One might think that Fjørt sounds Norwegian, Swedish, or Nordic in general. In fact, only a small amount of people on this page might actually know them, so here’s some information. The German post-hardcore trio from Aachen has been around since 2012. Starting as an underground band, they steadily pushed their standing in the German hardcore and punk scene to become one of the most exciting live bands of its genre, while still sticking to the underground, which results in a very intimate and personal experience with both their music and live gigs.
Couleur is their third record, and as you might know, this term is French for ‘color’; a linguistic affinity that the band already showed on their releases before (see D’Accord). But in German, couleur also stands for peoples’ point of view (and embossing, for that matter).
As Fjørt come from the German punk movement, there has always been a call against racism in their music. On Couleur, there is a song called “Raison” (an old German term for ‘reason’, again borrowed from the French language), dealing with the hype of right-wing movements that is apparent in a lot of places these days. In its lyrics, we find sentences like ‘Ich habe 1933 Gründe schwarz zu sehen, doch die 1933 Gründe, ihr habt sie auch.‘
For those who aren’t into history, 1933 was the beginning of the Third Reich, with Adolf Hitler rising to dictatorship. Or in other words, the beginning of Nazi Germany. It’s saddening enough that obviously right-wing parties are getting enough votes at the moment to not only get elected into the Bundestag, but as the third-biggest party no less! Fjørt are giving their wake-up call here, and do it with passion and energy. This might be the most political song off the new record, a topic the band already tackled with their title “Paroli”.
‘Du holst das Beste aus mir raus, du bewahrst es für mich auf.’
“Windschief” is something that could technically be categorized as a love song, containing the quote stated above, which literally says: ‘You take the very best of me, you take care of it for me.‘ It’s only the lyrics that make “Windschief” somewhat of as a love song, though; the instrumental creates a very hopeful, but ultimately depressing indie tune with a lot of ambiance. But even within the lyrics there is, complimented by dissonant clean guitars, a turning point at the very ending that might hint at some kind of illusion or halluzination, with the lyrics saying ‘you are not real‘. This moment connects the lyrical content to the musical aspect, and ends up working out great!
Black metal influence and contrasts
“Bastion” on the other hand starts with very heavy and gritty tremolo shredding. Similar to black metal, it rouses with crushing cymbal hits that arent’t played in a high tempo, but instead in a very hard-hitting way. This heavy start is then interrupted by its complete opposite: a slowly rising post-rock clean part, a pure ambiance. Said ambiance forms a contrast, and widens its effect on the song’s soundscapes. These manifold influences and the apt switching between moods are apparent throughout Couleur and provide a high variety to Fjørt‘s songs. There’s even some poppy synths to be found on the song “Eden”!
Within “Karat”, the last song off Couleur, the band is singing “Südwärts” (which is the name of the opening track); although this literally means ‘towards the south‘, “Karat” isn’t a summer song at all. It actually has a very depressing and melancholic vibe in its lead melody. This doesn’t necessarily make it a sad song, but rather one to rouse your feelings before drowning in pure noise, as the guitar gets fuzzy. An effect that definitely works as a perfect ending to a very good record!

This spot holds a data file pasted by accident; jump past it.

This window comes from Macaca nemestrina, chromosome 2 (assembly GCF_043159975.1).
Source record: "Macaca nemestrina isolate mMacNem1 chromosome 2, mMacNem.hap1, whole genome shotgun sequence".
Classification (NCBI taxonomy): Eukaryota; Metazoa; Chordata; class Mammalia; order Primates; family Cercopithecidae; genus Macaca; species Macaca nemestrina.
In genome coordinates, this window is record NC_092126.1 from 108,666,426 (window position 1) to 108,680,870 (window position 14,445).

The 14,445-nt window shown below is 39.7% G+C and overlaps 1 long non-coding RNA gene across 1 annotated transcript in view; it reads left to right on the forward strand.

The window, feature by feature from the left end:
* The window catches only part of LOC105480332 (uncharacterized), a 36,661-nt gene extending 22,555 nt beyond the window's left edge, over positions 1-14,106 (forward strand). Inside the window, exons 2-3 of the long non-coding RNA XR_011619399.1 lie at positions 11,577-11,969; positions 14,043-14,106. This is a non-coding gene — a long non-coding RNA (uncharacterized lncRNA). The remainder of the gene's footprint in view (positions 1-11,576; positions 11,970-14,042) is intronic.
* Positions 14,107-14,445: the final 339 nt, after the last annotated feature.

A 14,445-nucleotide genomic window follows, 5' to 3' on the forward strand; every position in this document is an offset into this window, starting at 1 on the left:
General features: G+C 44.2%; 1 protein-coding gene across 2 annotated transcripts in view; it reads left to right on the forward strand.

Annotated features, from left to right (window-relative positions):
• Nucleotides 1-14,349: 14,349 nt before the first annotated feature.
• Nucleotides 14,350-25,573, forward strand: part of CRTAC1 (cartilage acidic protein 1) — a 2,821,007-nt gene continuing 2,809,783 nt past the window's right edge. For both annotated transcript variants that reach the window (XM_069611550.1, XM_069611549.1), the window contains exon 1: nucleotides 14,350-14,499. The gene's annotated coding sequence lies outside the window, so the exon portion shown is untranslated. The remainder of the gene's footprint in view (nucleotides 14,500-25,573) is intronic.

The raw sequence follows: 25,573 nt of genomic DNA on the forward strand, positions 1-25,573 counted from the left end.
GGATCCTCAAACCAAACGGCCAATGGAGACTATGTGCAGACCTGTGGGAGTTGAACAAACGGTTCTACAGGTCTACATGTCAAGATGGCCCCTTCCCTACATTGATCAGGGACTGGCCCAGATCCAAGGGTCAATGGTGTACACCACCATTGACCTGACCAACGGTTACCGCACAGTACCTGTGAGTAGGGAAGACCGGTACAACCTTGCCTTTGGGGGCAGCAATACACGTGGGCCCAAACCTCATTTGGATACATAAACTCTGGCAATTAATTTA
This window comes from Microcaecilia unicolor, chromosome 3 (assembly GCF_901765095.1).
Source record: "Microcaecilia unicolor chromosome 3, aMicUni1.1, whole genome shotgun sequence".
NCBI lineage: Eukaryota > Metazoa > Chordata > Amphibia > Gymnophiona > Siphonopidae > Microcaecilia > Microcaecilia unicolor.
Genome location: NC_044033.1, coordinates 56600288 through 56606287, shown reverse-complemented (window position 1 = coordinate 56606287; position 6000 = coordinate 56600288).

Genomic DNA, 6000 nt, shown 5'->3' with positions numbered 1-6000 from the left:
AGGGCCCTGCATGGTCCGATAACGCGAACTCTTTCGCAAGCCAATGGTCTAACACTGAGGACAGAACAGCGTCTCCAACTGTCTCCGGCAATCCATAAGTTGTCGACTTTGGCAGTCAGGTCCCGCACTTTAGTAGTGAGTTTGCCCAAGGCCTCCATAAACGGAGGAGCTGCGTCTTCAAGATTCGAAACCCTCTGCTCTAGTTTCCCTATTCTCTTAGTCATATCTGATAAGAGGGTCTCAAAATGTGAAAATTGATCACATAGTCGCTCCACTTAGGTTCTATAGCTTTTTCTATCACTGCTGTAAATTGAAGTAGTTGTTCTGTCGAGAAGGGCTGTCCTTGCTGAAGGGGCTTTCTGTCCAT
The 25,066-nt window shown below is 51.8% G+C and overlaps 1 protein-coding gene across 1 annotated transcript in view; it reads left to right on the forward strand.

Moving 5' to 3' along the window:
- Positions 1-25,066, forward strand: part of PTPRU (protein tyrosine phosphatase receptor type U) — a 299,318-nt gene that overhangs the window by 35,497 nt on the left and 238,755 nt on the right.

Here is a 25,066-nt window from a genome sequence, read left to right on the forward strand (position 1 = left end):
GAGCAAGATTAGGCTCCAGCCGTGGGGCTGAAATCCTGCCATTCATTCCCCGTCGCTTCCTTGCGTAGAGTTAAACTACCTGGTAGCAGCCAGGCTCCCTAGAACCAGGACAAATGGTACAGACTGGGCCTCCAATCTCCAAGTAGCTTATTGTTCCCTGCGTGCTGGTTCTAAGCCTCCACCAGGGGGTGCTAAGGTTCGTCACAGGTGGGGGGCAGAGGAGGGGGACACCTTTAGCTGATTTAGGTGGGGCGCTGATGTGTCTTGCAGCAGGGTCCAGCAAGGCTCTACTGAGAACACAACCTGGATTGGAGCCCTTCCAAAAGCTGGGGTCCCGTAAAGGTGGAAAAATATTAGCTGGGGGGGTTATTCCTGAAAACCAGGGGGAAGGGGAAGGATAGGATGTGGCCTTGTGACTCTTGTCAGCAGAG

When speaking about sound, I have to note that we have a very organic production over here. It almost delivers a slight touch of a live recording due to its bright and heavy guitar sound. The drums seem very powerful and punchy overall, while the bass creates the ‘stomach’ and fills the holes in the three-piece ambiance. It might sound strange, but Fjørt do in fact sound like more than only three people, which might be based on the use of multiple guitar tracks on the recording, or the vocal performance of both Chris Hell (guitar) and David Frings (bass).
Both singers are able to weigh in with their very own style of singing. Among their combined arsenal are heavy fry-screams, hardcore-ish shouts, and the very compressed clean singing that would also work perfectly in a post-metal outfit à la The Ocean or Cult Of Luna. Only a fully clean version of singing is absent from this record, as its poetic aspect is underlined by the harsh delivery. There’s a decent touch of post-rock in songs like “Magnifique”, based on the ambient component, tremolo-picked guitar and rising song structures. This vibe is also apparent in “Bastion”, the very heavy-hitting but slow-paced song I mentioned earlier. In addition to the instrumentals, there is a spoken word part that reminds of The Hirsch Effekt‘s more patient songs, due to the poetic use of the German language.
For those familiar with the band, Couleur is another great record in their discography. For all the others, it might be a very good time to get involved and delve into their previous releases. Fjørt are still the same three men that started playing music back in 2012, keeping their familiar vibe alive, which underlines the authenticity that is apparent in each and every note on Couleur.
FFO: The Hirsch Effekt, Escapado, Loma Prieta, The Tidal Sleep
Notable Tracks: “Raison”; “Bastion”; “Karat”
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